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  • Tag Archive: Rebekah Iliff

    1. 5 Tactics For Ensuring Customer Success

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      What do you think makes a B2B company successful? Turning a profit? Going public? Rapid growth? If you put yourself in the shoes of a customer success manager (shoes I’ve filled more than once), the correct answer will be revealed… If your customers are succeeding (with your tools, support, and encouragement), then you’re succeeding too. What makes a company thrive is really that simple.  

      I recently took a look back at a Mashable article written by our Chief Strategy Officer, Rebekah Iliff, which explored the fact that some of the most successful PR strategies are the ones that require a “customer-as-the-hero approach.” I couldn’t agree more. A company’s success is relative to how good that company is at solving their customers’ problems. And smart brands such as Western Union, and even celebrities such as Adele, have become magnificent at bringing their customer stories to the forefront of their own narratives.

      In light of the “customer-as-a-hero approach,” I’m sharing my go-to tactics for ensuring success from a customer/client management perspective. Because when you have the foundational skills for maintaining and growing relationships, you have what you both need to succeed.

      #1 – Develop a personal rapport.

      For most customer success managers, it’s a marathon not a sprint. In addition to onboarding and training new customers, you are also responsible for cultivating power users and external champions for your brand. Plus, if you’ve successfully developed a personal relationship with a customer, you will be in a better position to solicit real, honest feedback which will ultimately help you improve your product or service.

      Customer satisfaction scale and testimonials concept with happy human fingers on a blackboard#2 – Manage Expectations.

      Setting the tone for your relationship is important from the get-go. If you’re anything like me, you may have a tendency to over deliver. At first glance, “over-serving” a customer sounds like a good thing, but it’s not always sustainable nor is it scalable. Clearly, you want to woo your customers and help set them up for success, but that doesn’t mean you should do everything the customer requests at the drop of a hat or respond to emails when you should be sleeping.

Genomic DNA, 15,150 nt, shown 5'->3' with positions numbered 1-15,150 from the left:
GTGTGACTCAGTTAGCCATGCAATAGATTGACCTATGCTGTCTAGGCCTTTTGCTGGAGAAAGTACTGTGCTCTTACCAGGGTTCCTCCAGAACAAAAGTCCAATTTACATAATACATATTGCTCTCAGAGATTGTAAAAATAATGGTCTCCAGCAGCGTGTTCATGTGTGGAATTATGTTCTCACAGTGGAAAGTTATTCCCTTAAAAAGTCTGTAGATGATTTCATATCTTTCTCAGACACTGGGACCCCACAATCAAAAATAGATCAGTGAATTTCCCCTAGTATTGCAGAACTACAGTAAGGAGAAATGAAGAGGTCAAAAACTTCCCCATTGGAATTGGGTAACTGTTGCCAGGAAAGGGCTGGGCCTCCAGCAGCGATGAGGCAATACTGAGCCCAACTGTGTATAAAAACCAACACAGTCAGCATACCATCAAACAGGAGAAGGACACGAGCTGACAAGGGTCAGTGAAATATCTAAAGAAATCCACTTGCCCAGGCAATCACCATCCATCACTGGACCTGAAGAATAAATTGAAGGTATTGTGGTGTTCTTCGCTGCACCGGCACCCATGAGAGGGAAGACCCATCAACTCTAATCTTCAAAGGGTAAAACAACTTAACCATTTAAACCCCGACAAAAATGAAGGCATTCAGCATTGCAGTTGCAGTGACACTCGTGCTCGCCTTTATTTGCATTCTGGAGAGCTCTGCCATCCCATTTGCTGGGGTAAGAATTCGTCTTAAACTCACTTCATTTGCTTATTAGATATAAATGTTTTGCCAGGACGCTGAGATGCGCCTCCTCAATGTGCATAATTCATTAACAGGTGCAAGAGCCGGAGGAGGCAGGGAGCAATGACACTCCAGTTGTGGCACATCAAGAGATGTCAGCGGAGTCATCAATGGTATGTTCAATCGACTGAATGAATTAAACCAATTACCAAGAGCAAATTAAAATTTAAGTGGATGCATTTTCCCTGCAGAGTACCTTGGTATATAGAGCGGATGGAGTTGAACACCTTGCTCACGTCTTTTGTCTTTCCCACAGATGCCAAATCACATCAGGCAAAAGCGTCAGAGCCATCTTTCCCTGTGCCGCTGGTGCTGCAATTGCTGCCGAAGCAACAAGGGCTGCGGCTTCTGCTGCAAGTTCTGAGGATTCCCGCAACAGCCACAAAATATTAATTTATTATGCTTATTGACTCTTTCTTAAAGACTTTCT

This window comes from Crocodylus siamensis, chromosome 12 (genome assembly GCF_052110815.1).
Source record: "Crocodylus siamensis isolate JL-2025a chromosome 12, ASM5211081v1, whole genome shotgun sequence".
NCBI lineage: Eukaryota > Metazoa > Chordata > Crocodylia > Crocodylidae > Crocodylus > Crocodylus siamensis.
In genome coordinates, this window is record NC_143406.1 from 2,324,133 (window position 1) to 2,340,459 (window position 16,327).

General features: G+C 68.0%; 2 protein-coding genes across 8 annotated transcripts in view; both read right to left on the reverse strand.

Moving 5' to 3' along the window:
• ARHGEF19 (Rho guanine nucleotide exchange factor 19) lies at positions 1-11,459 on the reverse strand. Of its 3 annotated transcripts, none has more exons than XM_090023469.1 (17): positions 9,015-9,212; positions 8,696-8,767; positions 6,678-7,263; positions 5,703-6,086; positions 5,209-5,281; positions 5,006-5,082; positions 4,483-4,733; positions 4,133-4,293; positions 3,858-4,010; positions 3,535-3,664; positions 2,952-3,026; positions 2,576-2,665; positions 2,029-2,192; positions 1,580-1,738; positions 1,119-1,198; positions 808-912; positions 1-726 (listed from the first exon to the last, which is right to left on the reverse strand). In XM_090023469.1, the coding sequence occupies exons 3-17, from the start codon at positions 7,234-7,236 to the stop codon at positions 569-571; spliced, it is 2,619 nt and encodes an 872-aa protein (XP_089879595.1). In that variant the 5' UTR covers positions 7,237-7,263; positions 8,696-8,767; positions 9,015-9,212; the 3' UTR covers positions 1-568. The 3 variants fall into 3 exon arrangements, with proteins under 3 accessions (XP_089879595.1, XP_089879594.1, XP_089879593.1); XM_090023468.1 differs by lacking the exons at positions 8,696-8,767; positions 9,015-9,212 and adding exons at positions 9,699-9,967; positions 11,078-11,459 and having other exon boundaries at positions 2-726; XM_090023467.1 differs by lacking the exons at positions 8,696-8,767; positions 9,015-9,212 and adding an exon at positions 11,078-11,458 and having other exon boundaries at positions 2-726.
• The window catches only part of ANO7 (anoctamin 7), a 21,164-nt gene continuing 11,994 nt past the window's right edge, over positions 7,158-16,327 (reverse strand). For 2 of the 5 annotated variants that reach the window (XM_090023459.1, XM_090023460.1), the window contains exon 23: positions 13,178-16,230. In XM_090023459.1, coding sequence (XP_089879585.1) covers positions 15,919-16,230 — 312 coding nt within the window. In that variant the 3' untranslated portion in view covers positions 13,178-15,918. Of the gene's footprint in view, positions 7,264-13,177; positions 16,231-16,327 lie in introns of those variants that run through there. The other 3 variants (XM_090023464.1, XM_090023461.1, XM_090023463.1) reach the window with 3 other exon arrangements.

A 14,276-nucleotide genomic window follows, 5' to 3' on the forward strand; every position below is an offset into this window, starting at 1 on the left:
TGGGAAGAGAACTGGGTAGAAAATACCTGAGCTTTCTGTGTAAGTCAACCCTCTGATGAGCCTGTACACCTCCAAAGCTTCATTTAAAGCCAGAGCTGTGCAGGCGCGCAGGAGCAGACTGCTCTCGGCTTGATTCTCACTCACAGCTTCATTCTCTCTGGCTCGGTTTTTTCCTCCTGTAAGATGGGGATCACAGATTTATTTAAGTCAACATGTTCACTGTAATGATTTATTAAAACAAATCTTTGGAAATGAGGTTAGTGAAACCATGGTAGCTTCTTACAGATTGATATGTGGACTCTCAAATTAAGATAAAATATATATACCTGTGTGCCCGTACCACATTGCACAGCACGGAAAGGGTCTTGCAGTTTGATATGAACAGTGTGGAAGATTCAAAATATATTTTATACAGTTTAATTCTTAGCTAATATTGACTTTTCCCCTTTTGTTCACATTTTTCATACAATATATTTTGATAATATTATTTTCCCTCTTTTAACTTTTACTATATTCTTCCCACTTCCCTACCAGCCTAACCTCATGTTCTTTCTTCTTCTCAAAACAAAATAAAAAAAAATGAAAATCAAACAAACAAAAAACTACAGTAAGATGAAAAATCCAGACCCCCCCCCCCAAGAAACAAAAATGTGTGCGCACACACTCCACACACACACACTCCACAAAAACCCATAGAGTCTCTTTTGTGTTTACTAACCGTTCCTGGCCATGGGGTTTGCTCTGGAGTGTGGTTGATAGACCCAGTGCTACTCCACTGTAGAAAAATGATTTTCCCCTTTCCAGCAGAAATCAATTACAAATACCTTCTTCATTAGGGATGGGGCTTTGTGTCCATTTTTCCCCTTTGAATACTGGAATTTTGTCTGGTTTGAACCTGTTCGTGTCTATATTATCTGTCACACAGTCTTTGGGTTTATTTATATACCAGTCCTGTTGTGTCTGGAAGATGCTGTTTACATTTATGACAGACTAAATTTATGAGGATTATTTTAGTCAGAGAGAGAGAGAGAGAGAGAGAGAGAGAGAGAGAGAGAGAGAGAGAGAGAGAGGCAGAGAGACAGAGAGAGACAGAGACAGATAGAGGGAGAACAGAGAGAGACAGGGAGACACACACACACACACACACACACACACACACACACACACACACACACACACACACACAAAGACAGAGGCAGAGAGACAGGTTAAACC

Instead, develop your own policy for meeting your clients halfway so that there’s a mutual understanding that your relationship is akin to a partnership. If you receive an email with a list of questions about your product, what is a realistic turnaround time? What’s your company’s policy on responding to customer outreach? Don’t forget you have your own internal meetings, overflowing inbox, etc. to juggle, and “an organized you” will make for more customer success in the long run.

      #3 – Maintain a positive attitude. No excuses.

      Being friendly, thoughtful, and considerate goes a long way (because we all know the last thing a customer wants to do is be around someone who trash-talks a competitor or is a Debbie Downer, in general). Remember that you’re the face of the company and it’s your duty to represent the brand in a positive light. Also, enthusiasm is contagious, and the best way for a customer to get excited about your product or service is through your energy.

      #4 – Be direct.

      Contrary to popular belief, you can be direct and positive at the same time. I’ve spent a lot, and I mean a lot, of time crafting lengthy emails including flowery language, i.e. explaining why things are the way they are, etc. We’re all busy, and there is no need to dance around an issue or add unnecessary language as filler. Customers will appreciate a short, clear, and to-the-point email because their time is precious just like yours. If you’re struggling with directness, consider the 70% Noise Reduction Rule.

      #5 – Be human, and show your appreciation.

      If your company’s product or service is working the way it should, your customer will succeed and thank you for it. It almost goes without saying that you should be showing your appreciation for your customer and their business too. Show them the type of professional you are by way of a small, thoughtful gesture such as sending them a link to an article you think is relevant to their business or a little treat on their birthday. (Sounds a little corny, but we all saw you smile the last time a mystery cupcake arrived.)

      The moral of the story…

      You don’t have to be the bend-over-backwards car salesmen of yesteryear to make your customers happy, but it does take work. Your business is only as successful as your customers, so be supportive, be real, and let them know that, yes—they are your company’s biggest champions.

      Thanks, (author) Rachel! Meet another bright mind behind the scenes at AirPR…


    2. The PR Optimization Pie


      Ever have one of those late afternoons where you stop to take a breath and realize your desk has become a complete disaster area in the past week? Yeah, that was me last Friday around 5:50pm.